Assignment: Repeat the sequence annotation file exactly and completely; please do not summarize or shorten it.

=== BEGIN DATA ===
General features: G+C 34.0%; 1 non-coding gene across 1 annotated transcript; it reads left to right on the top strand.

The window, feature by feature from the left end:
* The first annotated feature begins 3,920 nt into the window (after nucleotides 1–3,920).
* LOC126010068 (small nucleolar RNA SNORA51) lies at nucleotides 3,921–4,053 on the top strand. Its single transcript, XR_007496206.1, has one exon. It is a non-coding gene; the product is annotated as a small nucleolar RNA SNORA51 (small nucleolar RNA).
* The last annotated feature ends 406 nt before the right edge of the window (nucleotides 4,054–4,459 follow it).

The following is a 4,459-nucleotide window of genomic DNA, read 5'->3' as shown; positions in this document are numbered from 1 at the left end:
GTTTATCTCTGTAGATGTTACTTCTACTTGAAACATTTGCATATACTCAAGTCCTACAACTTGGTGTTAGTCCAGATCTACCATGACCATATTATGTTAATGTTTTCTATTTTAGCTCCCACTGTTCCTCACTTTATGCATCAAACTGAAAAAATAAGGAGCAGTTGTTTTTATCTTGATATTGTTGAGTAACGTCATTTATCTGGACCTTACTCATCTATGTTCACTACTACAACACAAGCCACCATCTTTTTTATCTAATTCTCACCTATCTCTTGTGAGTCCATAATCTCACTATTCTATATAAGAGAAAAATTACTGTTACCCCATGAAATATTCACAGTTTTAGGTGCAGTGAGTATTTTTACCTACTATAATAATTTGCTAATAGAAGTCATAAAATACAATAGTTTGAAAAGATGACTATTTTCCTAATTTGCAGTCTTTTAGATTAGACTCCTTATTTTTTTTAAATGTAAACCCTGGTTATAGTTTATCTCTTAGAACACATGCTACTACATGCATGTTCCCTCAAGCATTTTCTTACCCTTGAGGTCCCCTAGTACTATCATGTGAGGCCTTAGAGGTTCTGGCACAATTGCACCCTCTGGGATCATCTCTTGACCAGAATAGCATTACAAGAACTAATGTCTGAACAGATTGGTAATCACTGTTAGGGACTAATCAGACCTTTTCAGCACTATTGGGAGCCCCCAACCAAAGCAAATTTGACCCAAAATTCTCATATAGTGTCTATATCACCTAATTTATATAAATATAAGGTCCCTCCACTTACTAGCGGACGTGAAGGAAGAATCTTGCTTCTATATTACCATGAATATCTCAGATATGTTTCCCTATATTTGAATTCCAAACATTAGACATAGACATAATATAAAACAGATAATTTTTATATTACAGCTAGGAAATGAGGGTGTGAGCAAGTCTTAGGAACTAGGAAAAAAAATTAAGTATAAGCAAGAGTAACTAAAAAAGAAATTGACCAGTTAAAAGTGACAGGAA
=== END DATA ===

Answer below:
General features: G+C 34.0%; 1 non-coding gene across 1 annotated transcript; it reads left to right on the top strand.

The window, feature by feature from the left end:
* The first annotated feature begins 3,920 nt into the window (after nucleotides 1–3,920).
* LOC126010068 (small nucleolar RNA SNORA51) lies at nucleotides 3,921–4,053 on the top strand. Its single transcript, XR_007496206.1, has one exon. It is a non-coding gene; the product is annotated as a small nucleolar RNA SNORA51 (small nucleolar RNA).
* The last annotated feature ends 406 nt before the right edge of the window (nucleotides 4,054–4,459 follow it).

The following is a 4,459-nucleotide window of genomic DNA, read 5'->3' as shown; positions in this document are numbered from 1 at the left end:
GTTTATCTCTGTAGATGTTACTTCTACTTGAAACATTTGCATATACTCAAGTCCTACAACTTGGTGTTAGTCCAGATCTACCATGACCATATTATGTTAATGTTTTCTATTTTAGCTCCCACTGTTCCTCACTTTATGCATCAAACTGAAAAAATAAGGAGCAGTTGTTTTTATCTTGATATTGTTGAGTAACGTCATTTATCTGGACCTTACTCATCTATGTTCACTACTACAACACAAGCCACCATCTTTTTTATCTAATTCTCACCTATCTCTTGTGAGTCCATAATCTCACTATTCTATATAAGAGAAAAATTACTGTTACCCCATGAAATATTCACAGTTTTAGGTGCAGTGAGTATTTTTACCTACTATAATAATTTGCTAATAGAAGTCATAAAATACAATAGTTTGAAAAGATGACTATTTTCCTAATTTGCAGTCTTTTAGATTAGACTCCTTATTTTTTTTAAATGTAAACCCTGGTTATAGTTTATCTCTTAGAACACATGCTACTACATGCATGTTCCCTCAAGCATTTTCTTACCCTTGAGGTCCCCTAGTACTATCATGTGAGGCCTTAGAGGTTCTGGCACAATTGCACCCTCTGGGATCATCTCTTGACCAGAATAGCATTACAAGAACTAATGTCTGAACAGATTGGTAATCACTGTTAGGGACTAATCAGACCTTTTCAGCACTATTGGGAGCCCCCAACCAAAGCAAATTTGACCCAAAATTCTCATATAGTGTCTATATCACCTAATTTATATAAATATAAGGTCCCTCCACTTACTAGCGGACGTGAAGGAAGAATCTTGCTTCTATATTACCATGAATATCTCAGATATGTTTCCCTATATTTGAATTCCAAACATTAGACATAGACATAATATAAAACAGATAATTTTTATATTACAGCTAGGAAATGAGGGTGTGAGCAAGTCTTAGGAACTAGGAAAAAAAATTAAGTATAAGCAAGAGTAACTAAAAAAGAAATTGACCAGTTAAAAGTGACAGGAA